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April 4, 2011

Fundamentals of Facilitation for Racial Justice Work

Fundamental –noun: a basic and necessary component of something, especially an underlying rule or principle

Last week, Gibran and I led the workshop, Fundamentals of Facilitation for Racial Justice Work.  The workshop builds on IISC’s work over the years to apply the best of what we know about collaboration and group process to the specific work of advancing racial justice. We pushed ourselves to distinguish what was truly fundamental from all of many powerful concepts and skills we could have included. We settled on exploring three questions:

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February 23, 2011

It’s an Adaptive Challenge When . . .

adapted

|Photo by Eric__I_E|http://www.flickr.com/photos/deadling/3108258547|

The following is a post that appeared on the blog of the Kansas Leadership Center.  It is inspired by and based on the work of Ron Heifetz and Kristin von Donop of Cambridge Leadership Associates. One of the greatest challenges for leadership is to distinguish between technical and adaptive challenges and to what extent solutions require focus on content or process.

Seven Ways To Know If You Are Facing An Adaptive Challenge: Read More

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February 23, 2011

It's an Adaptive Challenge When . . .

adapted

|Photo by Eric__I_E|http://www.flickr.com/photos/deadling/3108258547|

The following is a post that appeared on the blog of the Kansas Leadership Center.  It is inspired by and based on the work of Ron Heifetz and Kristin von Donop of Cambridge Leadership Associates. One of the greatest challenges for leadership is to distinguish between technical and adaptive challenges and to what extent solutions require focus on content or process.

Seven Ways To Know If You Are Facing An Adaptive Challenge: Read More

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January 31, 2011

Breaking Out of Binaries

CommunityPhoto by: Dionyziz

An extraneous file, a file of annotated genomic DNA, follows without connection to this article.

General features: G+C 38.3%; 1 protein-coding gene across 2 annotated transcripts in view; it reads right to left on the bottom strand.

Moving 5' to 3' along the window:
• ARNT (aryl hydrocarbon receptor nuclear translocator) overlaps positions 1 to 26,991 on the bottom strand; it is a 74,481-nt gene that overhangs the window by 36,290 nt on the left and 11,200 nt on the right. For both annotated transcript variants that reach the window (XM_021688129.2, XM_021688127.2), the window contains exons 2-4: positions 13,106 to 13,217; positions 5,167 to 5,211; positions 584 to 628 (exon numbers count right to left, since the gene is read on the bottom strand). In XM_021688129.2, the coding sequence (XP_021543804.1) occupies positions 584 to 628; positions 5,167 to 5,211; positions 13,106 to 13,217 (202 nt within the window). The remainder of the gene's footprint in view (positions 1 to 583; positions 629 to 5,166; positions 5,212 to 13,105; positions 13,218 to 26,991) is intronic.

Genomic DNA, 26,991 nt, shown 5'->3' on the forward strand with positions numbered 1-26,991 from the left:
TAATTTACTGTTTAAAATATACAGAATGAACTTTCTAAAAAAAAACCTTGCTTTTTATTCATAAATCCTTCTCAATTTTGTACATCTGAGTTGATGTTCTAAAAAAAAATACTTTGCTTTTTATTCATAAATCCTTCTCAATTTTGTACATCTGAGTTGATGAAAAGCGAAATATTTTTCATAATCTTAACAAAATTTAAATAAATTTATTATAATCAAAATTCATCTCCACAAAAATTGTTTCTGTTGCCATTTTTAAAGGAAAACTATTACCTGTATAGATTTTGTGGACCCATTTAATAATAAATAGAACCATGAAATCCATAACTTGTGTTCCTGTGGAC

Akaya Windwood, President of the Rockwood Leadership Institute is among the newest members of the IISC Board of Directors, the following are her reflections:

I’ve just about had it with the vitriol and saber-rattling lately. Our world cannot sustain much more bellowing from those on one end of a spectrum at those on the other, with no room for nuance, ambiguity or the unknown. Enough!

So much of our current day “discourse” is framed (at least in the mainstream media) by discussions of who is right/wrong, right/left, bad/good, holy/evil. As long as we are limited to these extremes, we will be doomed to the tyranny of righteousness and posturing. This will not, and cannot, sustain us.

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January 11, 2011

Participate

Are You Ready for the 21st Century ? from Michel Cartier on Vimeo.

Facilitative Leadership is foundational to everything that we do at the Interaction Institute for Social Change.  We believe in collaboration, and we believe in tapping the power of participation.  These powerful ideas have shaped the best of our society.  These ideas are alive, and thus constantly evolving.  We are living through a moment of rupture, experiencing the potential for an evolutionary leap – ours is a moment of choice.  How far can we take the idea of participation?  How will we collaborate to step into this moment?  These guys are onto something.

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January 5, 2011

Executive Transitions

two_sailboats

Illustration by Erin Davis

The New York Times ushered in 2011 with a front page story (below the fold, at least) titled: Boomers Hit New Self Absorption Milestone: Age 65 in which the author notes that in the next 10 years 26% of the population will redefine what it means to be older. As a member of this graduating class of boomers born in 1946, I am always humbled to be swept up by the statistics and perceptions of the generation. My own experience reflects part of its story: heeding the call of JFK to service, I was one of the first VISTA volunteers, followed by years of activism and organizing and finding myself today transitioning from my role as a nonprofit executive director.